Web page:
The problem with performance and battery life is they are always a trade off. Or at least they used to be...
Today Nvidia announced 'Optimus' - an exciting new technology that believes in the philosophy of having your cake and eating it too. What it brings for the first time is smart, application aware switching between integrated and discrete graphics chips.
In practice this means low power, low performance integrated graphics are used when you are doing basic tasks like word processing or web surfing and when you switch to games or HD video playback the higher performance discrete graphics instantly jump in. The switch back to integrated graphics is made the moment you return less demanding applications.
So what is new here is the automation process since laptops have long been on the market with switchable graphics. The problem is they tend to require restarts to implement and even then users forget to switch off the discrete graphics and suddenly realise they have drained their laptop batteries. In fact, Nvidia claims its research shows just one per cent of users with switchable graphics laptops use this feature.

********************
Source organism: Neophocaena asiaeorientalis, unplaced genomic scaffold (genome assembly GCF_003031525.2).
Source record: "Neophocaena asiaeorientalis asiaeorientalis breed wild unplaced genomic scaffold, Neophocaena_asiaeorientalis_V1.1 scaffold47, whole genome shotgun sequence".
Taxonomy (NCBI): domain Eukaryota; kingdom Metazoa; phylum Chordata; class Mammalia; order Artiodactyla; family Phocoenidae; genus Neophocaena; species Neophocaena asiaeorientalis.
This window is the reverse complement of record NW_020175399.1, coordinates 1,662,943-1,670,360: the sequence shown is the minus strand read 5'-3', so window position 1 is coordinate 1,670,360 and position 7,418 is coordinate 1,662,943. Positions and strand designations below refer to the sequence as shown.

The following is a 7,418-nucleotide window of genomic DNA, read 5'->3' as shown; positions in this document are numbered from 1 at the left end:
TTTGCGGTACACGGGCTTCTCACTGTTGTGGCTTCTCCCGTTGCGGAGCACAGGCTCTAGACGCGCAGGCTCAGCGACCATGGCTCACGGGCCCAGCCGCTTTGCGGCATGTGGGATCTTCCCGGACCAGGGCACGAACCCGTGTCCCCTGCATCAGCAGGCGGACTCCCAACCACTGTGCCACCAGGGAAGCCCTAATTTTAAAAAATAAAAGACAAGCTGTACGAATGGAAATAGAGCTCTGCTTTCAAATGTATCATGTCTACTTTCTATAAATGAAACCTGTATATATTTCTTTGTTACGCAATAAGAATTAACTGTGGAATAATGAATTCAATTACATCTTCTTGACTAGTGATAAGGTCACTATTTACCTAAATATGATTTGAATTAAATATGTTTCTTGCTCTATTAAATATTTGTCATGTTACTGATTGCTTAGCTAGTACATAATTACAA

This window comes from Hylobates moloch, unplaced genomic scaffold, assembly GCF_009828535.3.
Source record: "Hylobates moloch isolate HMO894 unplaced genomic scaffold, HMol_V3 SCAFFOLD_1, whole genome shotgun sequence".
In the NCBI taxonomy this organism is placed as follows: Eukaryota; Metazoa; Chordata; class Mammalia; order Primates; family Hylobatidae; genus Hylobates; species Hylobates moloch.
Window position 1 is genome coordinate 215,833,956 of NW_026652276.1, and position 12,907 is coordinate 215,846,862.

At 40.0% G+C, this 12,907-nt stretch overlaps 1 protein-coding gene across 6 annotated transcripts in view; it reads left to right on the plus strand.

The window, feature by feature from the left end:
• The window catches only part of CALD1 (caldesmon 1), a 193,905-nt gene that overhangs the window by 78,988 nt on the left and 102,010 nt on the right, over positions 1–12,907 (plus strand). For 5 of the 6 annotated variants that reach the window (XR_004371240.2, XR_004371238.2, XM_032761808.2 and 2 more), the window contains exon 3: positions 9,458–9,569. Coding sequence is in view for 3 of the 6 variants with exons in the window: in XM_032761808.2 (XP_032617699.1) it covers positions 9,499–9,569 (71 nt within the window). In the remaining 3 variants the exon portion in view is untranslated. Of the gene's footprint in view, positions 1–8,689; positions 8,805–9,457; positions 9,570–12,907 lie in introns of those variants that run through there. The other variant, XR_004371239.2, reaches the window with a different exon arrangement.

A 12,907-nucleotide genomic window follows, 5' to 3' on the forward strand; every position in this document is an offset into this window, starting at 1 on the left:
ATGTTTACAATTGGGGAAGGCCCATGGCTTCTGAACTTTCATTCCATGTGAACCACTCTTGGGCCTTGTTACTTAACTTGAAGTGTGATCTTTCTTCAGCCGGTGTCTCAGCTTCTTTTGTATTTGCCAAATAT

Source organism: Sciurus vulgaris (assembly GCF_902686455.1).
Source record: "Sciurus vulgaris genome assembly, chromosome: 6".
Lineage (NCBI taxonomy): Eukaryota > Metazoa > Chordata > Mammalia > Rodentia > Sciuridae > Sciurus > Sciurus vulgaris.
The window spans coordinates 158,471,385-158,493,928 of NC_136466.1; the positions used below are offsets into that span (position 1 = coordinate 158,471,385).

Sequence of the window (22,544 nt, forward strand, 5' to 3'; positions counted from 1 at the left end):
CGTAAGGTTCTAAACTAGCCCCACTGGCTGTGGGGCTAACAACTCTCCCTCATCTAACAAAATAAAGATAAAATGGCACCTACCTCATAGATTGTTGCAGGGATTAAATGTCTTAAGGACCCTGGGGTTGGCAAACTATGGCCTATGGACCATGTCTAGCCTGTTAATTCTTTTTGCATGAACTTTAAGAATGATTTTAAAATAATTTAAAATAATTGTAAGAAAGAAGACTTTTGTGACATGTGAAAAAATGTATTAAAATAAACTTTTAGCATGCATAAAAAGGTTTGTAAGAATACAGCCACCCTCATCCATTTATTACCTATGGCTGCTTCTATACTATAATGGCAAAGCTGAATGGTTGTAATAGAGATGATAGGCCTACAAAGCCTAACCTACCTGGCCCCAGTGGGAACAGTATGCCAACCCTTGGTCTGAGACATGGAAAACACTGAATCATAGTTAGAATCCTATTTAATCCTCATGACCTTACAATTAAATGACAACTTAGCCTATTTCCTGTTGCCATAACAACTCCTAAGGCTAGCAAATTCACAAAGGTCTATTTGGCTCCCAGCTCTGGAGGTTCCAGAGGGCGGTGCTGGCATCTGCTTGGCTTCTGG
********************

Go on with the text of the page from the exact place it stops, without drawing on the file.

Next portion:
The best part? Optimus is designed to work with ION in netbooks, is compatible with all GeForce 200M and 300M laptop GPUs and plays nicely with Intel 's Pine Trail-based Atom, Penryn-based Core 2 Duo and Core i3, i5 and i7 processors. If you're AMD on the other hand - with its ownership of ATI - then you're left in the cold.
Real world Optimus availability? Nvidia says any minute and it has racked up a wide array of design wins. The first of these will be the Asus 'UL50VF' - the successor to the UL50VG - and many other manufacturer announcements, including new Apple MacBooks with Optimus, are expected very soon.
Excited? Yep, we are too...